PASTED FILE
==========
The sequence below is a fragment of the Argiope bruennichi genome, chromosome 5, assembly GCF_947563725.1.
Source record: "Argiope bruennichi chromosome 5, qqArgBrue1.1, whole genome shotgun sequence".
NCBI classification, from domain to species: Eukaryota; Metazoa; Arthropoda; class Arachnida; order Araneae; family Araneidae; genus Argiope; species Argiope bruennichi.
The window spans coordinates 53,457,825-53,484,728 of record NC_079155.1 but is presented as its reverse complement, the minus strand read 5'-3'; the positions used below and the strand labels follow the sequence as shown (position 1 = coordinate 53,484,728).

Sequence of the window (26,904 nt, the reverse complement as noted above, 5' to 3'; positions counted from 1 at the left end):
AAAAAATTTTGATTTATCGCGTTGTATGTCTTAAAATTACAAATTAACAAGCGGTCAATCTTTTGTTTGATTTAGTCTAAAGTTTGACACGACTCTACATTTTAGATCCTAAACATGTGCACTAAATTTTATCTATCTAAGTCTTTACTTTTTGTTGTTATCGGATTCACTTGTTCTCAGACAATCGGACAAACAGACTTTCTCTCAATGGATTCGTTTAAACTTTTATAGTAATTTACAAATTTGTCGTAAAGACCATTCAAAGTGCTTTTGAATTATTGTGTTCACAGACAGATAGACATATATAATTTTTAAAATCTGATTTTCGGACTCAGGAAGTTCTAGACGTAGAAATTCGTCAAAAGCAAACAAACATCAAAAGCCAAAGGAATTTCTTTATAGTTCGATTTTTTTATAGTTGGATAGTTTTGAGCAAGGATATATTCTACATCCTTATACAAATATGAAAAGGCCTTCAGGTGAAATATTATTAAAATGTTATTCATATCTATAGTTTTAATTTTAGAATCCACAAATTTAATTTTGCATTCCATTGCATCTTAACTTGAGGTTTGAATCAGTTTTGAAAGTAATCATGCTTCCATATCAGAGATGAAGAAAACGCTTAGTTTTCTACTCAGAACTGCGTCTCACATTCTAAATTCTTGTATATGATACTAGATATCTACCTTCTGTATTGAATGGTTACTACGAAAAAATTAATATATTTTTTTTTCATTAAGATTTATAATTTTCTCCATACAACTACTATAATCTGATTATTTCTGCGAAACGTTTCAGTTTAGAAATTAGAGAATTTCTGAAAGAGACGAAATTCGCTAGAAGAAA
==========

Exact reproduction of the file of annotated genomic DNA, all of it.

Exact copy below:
The sequence below is a fragment of the Argiope bruennichi genome, chromosome 5, assembly GCF_947563725.1.
Source record: "Argiope bruennichi chromosome 5, qqArgBrue1.1, whole genome shotgun sequence".
NCBI classification, from domain to species: Eukaryota; Metazoa; Arthropoda; class Arachnida; order Araneae; family Araneidae; genus Argiope; species Argiope bruennichi.
The window spans coordinates 53,457,825-53,484,728 of record NC_079155.1 but is presented as its reverse complement, the minus strand read 5'-3'; the positions used below and the strand labels follow the sequence as shown (position 1 = coordinate 53,484,728).

Sequence of the window (26,904 nt, the reverse complement as noted above, 5' to 3'; positions counted from 1 at the left end):
AAAAAATTTTGATTTATCGCGTTGTATGTCTTAAAATTACAAATTAACAAGCGGTCAATCTTTTGTTTGATTTAGTCTAAAGTTTGACACGACTCTACATTTTAGATCCTAAACATGTGCACTAAATTTTATCTATCTAAGTCTTTACTTTTTGTTGTTATCGGATTCACTTGTTCTCAGACAATCGGACAAACAGACTTTCTCTCAATGGATTCGTTTAAACTTTTATAGTAATTTACAAATTTGTCGTAAAGACCATTCAAAGTGCTTTTGAATTATTGTGTTCACAGACAGATAGACATATATAATTTTTAAAATCTGATTTTCGGACTCAGGAAGTTCTAGACGTAGAAATTCGTCAAAAGCAAACAAACATCAAAAGCCAAAGGAATTTCTTTATAGTTCGATTTTTTTATAGTTGGATAGTTTTGAGCAAGGATATATTCTACATCCTTATACAAATATGAAAAGGCCTTCAGGTGAAATATTATTAAAATGTTATTCATATCTATAGTTTTAATTTTAGAATCCACAAATTTAATTTTGCATTCCATTGCATCTTAACTTGAGGTTTGAATCAGTTTTGAAAGTAATCATGCTTCCATATCAGAGATGAAGAAAACGCTTAGTTTTCTACTCAGAACTGCGTCTCACATTCTAAATTCTTGTATATGATACTAGATATCTACCTTCTGTATTGAATGGTTACTACGAAAAAATTAATATATTTTTTTTTCATTAAGATTTATAATTTTCTCCATACAACTACTATAATCTGATTATTTCTGCGAAACGTTTCAGTTTAGAAATTAGAGAATTTCTGAAAGAGACGAAATTCGCTAGAAGAAA